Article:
Testimony of a Young Woman in the Synod: 'We Ask the Church for Living Witnesses'

Briana Santiago, 27, from Texas

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Wounded by loneliness, family fragility, and existential anxiety, “we ask the Church that she be accompanied by living witnesses, capable of evangelizing through their lives,” said Briana Santiago, a participant in the Synod, on October 4, 2018.
The testimony of this 27-year-old American young woman, a postulant in the “Apostles of the Interior Life” Community of consecrated women, was one of the main interventions of the 2nd General Congregation of the 15th Ordinary General Assembly of the Synod on “Young People, the Faith and Vocational Discernment,” held on Thursday, October 4, 2018.
Briana, from San Antonio, Texas, is part of a group of 34 young people taking part in the Synod of Bishops. She spoke, in this Congregation, about her vocational journey. She has just begun her fifth year of formation with the “Apostles of the Interior Life” Community of consecrated women, and her fourth year of philosophical and theological studies at the Pontifical Lateran University of Rome.
The young woman addressed the Pope and all those present. Young people today are in search, in search of the meaning of life, in search of work, in search of our path or vocation, in search of our identity, she said. “Young people dream of security, stability and personal fulfillment . . of finding a place to which we feel we belong.”
Parallel Reality
We acknowledge the usefulness of the “exchange of information, ideals, values and common interests,” which is possible for us through the Internet, but also how technology, used in an inhuman way, can create a misleading parallel reality that ignores human dignity.”
“The greater part of what I have listed is the fruit of a reflection made during the Pre-Synodal Meeting last March,” she clarified.
Briana attended the preparatory meeting of the Synod, welcoming the English-speaking young people who were connected through the social media, and she was physically present, among the three hundred delegates, while the reflection was developed.
She shared with those present her surprise to see the number of things that young people have in common, despite the different provenances ands cultures.
“There was so much joy in that hall: the joy of knowing and of being known, which was heard in the laughs, the songs and the chats during the pauses,” she recalled.
Adults Anxious to Know
 Young people “want dialogue, authenticity, participation, and we found ourselves welcomed there by adults who were willing and desirous to know what we bear in our heart,” she stressed.
The young auditor of the Synod described the experience as one “of fraternity among very different persons, some even belonging to other religions or non-believers, who lived seven days of communion and mutual sharing.”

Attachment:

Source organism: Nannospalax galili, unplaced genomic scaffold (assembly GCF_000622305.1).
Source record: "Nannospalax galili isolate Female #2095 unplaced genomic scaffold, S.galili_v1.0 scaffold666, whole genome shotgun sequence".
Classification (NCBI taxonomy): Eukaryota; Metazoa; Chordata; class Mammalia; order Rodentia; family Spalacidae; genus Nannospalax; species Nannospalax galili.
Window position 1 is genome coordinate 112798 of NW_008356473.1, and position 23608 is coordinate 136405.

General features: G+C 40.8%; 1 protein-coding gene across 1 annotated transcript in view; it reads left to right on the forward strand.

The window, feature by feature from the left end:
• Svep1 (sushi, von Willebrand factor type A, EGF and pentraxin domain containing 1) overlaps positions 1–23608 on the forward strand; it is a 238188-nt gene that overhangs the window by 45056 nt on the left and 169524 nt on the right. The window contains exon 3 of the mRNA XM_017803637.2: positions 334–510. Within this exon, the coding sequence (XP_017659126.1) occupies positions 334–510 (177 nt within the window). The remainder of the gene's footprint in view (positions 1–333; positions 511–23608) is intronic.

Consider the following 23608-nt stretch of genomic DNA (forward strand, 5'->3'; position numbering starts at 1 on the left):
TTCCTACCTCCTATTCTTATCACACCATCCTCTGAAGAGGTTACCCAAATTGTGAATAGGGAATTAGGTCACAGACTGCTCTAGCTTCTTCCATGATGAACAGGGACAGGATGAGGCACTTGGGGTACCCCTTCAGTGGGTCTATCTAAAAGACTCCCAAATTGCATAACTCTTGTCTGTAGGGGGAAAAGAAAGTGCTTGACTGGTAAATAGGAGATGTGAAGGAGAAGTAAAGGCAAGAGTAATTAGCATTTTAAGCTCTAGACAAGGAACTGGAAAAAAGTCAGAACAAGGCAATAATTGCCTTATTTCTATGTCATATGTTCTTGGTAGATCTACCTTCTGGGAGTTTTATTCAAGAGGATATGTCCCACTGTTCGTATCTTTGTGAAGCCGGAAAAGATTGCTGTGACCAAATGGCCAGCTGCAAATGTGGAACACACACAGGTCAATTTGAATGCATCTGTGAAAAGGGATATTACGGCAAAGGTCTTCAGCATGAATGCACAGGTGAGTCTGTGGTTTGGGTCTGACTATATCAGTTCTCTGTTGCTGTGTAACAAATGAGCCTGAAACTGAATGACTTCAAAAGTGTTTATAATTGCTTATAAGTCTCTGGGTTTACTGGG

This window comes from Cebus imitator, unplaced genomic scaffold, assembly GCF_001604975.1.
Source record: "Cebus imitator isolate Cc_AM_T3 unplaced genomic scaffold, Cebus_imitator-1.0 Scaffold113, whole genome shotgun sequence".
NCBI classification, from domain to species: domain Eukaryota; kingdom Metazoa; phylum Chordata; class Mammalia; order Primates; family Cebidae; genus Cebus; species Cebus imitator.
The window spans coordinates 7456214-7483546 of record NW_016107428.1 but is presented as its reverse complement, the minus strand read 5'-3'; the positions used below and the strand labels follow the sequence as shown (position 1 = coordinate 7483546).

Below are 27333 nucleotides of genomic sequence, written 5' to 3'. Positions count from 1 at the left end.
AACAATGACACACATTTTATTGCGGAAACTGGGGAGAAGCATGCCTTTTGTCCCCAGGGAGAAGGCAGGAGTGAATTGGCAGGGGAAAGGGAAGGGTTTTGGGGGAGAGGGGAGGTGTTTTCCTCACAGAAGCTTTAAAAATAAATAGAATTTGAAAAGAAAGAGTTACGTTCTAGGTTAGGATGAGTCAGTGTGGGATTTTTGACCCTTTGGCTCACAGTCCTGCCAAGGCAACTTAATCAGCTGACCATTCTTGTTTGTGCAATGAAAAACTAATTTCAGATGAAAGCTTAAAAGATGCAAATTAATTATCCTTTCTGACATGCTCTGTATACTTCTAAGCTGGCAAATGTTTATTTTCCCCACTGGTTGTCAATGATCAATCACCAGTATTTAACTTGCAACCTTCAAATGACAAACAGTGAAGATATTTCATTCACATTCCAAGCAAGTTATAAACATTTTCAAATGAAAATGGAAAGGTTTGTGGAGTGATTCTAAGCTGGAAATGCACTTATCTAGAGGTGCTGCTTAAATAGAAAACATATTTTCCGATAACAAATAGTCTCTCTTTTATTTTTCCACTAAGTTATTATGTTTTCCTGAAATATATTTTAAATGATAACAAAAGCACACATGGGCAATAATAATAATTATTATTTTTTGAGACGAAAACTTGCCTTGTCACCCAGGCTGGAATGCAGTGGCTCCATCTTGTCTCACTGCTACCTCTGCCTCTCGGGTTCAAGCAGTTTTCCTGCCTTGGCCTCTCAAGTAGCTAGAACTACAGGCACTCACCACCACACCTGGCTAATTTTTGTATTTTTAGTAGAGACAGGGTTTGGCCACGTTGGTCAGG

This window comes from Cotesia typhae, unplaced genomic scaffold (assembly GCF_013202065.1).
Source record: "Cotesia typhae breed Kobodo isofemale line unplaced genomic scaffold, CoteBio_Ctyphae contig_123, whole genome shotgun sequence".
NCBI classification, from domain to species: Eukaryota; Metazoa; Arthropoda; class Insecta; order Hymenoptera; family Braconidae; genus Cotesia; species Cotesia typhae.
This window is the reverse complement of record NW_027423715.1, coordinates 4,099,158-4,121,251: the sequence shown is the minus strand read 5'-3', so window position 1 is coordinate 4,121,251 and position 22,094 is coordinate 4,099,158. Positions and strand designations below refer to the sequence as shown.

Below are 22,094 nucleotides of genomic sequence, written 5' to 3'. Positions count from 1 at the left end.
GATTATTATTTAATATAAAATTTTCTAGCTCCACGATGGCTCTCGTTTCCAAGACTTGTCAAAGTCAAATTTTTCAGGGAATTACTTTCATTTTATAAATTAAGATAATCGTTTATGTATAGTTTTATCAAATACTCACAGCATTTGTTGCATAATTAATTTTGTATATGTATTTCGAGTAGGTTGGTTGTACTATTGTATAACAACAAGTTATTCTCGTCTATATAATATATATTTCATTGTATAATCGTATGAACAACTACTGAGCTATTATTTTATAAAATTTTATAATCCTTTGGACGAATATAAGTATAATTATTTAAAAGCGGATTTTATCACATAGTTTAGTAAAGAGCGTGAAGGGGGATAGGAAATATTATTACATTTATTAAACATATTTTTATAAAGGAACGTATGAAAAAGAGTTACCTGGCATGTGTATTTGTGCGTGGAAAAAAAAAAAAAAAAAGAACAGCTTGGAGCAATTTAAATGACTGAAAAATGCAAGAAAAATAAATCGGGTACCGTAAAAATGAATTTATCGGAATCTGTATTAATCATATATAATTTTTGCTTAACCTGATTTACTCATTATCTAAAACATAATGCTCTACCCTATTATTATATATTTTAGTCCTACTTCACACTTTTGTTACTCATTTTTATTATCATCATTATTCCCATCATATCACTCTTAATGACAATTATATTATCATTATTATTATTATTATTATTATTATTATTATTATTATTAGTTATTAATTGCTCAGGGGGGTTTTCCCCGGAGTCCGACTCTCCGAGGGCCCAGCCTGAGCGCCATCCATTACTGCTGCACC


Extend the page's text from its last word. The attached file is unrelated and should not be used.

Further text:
Briana acknowledged that “there are so many needs in the world, so many topics on which it is necessary to reflect and dialogue,” and she expressed how young people “are all the more grateful that, in this historic moment, the Church is focusing her attention on us and all that concerns us.”
Honour and Responsibility
 “This is an honour and, for us, also a great responsibility, to be transparent and aware of our fragility to be able to help, not only ourselves, but also the generations that will come after us,” she continued.
On a more personal level, she added, “I share with you that the Lord led me to Rome to discern seriously the consecrated life, not only because my family are practicing Catholics, but also thanks to every person that was Providential in my path.
Briana spoke about her parish priest in San Antonio, Texas, who “made himself one of us, and in his closeness, I saw a welcoming Church that also has a heart for the smallest member, and I melted before that love.”
Briana’s catechists “didn’t speak only of rules, but also of their personal relationship with Christ, which changed my image of God from Judge to Father.” At the University, “I met a consecrated woman who took seriously all that I was experiencing and she accompanied me, helping me to pray and to develop my interior life,” she explained.
“As it was for me, I believe that all of us young people need first to be listened to, and then guided to enter more profoundly into ourselves,” she added.
“In brief, [we want] to be met where we are – intellectually, emotionally, spiritually, socially and physically, clarified Briana.
“I join all of you in the hope that the Spirit may be able to come down upon each one of us and illumine what will lead us ever closer to happiness, to the encounter with Christ in the fullness of life and love,” she concluded.

Full Intervention of Sr. Santiago

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Rosa Die Alcolea

Profesional con 7 años de experiencia laboral en informar sobre la vida de la Iglesia y en comunicación institucional de la Iglesia en España, además de trabajar como crítica de cine y crítica musical como colaboradora en distintos medios de comunicación. Nació en Córdoba, el 22 de octubre de 1986. Doble licenciatura en Periodismo y Comunicación Audiovisual en Universidad CEU San Pablo, Madrid (2005-2011). Ha trabajado como periodista en el Arzobispado de Granada de 2010 a 2017, en diferentes ámbitos: redacción de noticias, atención a medios de comunicación, edición de fotografía y vídeo, producción y locución de 2 programas de radio semanales en COPE Granada, maquetación y edición de la revista digital ‘Fiesta’. Anteriormente, ha trabajado en COPE Córdoba y ABC Córdoba.

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